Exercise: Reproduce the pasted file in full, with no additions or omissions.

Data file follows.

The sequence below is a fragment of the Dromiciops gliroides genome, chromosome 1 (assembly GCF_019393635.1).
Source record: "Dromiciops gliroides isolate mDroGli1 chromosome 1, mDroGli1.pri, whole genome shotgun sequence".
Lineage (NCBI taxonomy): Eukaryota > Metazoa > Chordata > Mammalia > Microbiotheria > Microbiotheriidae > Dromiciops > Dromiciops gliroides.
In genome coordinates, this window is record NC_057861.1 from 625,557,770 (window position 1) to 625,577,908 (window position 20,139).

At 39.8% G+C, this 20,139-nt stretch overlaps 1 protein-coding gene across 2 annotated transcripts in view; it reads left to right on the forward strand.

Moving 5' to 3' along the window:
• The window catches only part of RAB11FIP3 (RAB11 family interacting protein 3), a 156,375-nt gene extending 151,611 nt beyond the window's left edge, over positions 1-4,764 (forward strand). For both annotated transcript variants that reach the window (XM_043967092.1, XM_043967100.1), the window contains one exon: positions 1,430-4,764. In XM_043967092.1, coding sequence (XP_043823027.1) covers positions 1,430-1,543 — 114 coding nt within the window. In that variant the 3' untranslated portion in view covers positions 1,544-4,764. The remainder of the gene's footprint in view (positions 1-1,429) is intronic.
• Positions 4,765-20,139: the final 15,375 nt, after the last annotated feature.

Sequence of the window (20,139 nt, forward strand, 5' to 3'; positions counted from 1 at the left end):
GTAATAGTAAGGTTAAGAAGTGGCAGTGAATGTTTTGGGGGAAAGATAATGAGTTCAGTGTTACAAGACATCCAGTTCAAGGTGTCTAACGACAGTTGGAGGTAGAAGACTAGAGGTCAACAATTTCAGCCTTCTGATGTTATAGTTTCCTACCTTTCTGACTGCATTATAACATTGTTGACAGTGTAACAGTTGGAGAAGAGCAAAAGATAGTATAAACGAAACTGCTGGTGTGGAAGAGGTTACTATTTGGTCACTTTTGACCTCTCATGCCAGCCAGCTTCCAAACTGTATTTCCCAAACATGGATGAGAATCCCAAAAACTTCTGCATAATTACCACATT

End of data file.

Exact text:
The sequence below is a fragment of the Dromiciops gliroides genome, chromosome 1 (assembly GCF_019393635.1).
Source record: "Dromiciops gliroides isolate mDroGli1 chromosome 1, mDroGli1.pri, whole genome shotgun sequence".
Lineage (NCBI taxonomy): Eukaryota > Metazoa > Chordata > Mammalia > Microbiotheria > Microbiotheriidae > Dromiciops > Dromiciops gliroides.
In genome coordinates, this window is record NC_057861.1 from 625,557,770 (window position 1) to 625,577,908 (window position 20,139).

At 39.8% G+C, this 20,139-nt stretch overlaps 1 protein-coding gene across 2 annotated transcripts in view; it reads left to right on the forward strand.

Moving 5' to 3' along the window:
• The window catches only part of RAB11FIP3 (RAB11 family interacting protein 3), a 156,375-nt gene extending 151,611 nt beyond the window's left edge, over positions 1-4,764 (forward strand). For both annotated transcript variants that reach the window (XM_043967092.1, XM_043967100.1), the window contains one exon: positions 1,430-4,764. In XM_043967092.1, coding sequence (XP_043823027.1) covers positions 1,430-1,543 — 114 coding nt within the window. In that variant the 3' untranslated portion in view covers positions 1,544-4,764. The remainder of the gene's footprint in view (positions 1-1,429) is intronic.
• Positions 4,765-20,139: the final 15,375 nt, after the last annotated feature.

Sequence of the window (20,139 nt, forward strand, 5' to 3'; positions counted from 1 at the left end):
GTAATAGTAAGGTTAAGAAGTGGCAGTGAATGTTTTGGGGGAAAGATAATGAGTTCAGTGTTACAAGACATCCAGTTCAAGGTGTCTAACGACAGTTGGAGGTAGAAGACTAGAGGTCAACAATTTCAGCCTTCTGATGTTATAGTTTCCTACCTTTCTGACTGCATTATAACATTGTTGACAGTGTAACAGTTGGAGAAGAGCAAAAGATAGTATAAACGAAACTGCTGGTGTGGAAGAGGTTACTATTTGGTCACTTTTGACCTCTCATGCCAGCCAGCTTCCAAACTGTATTTCCCAAACATGGATGAGAATCCCAAAAACTTCTGCATAATTACCACATT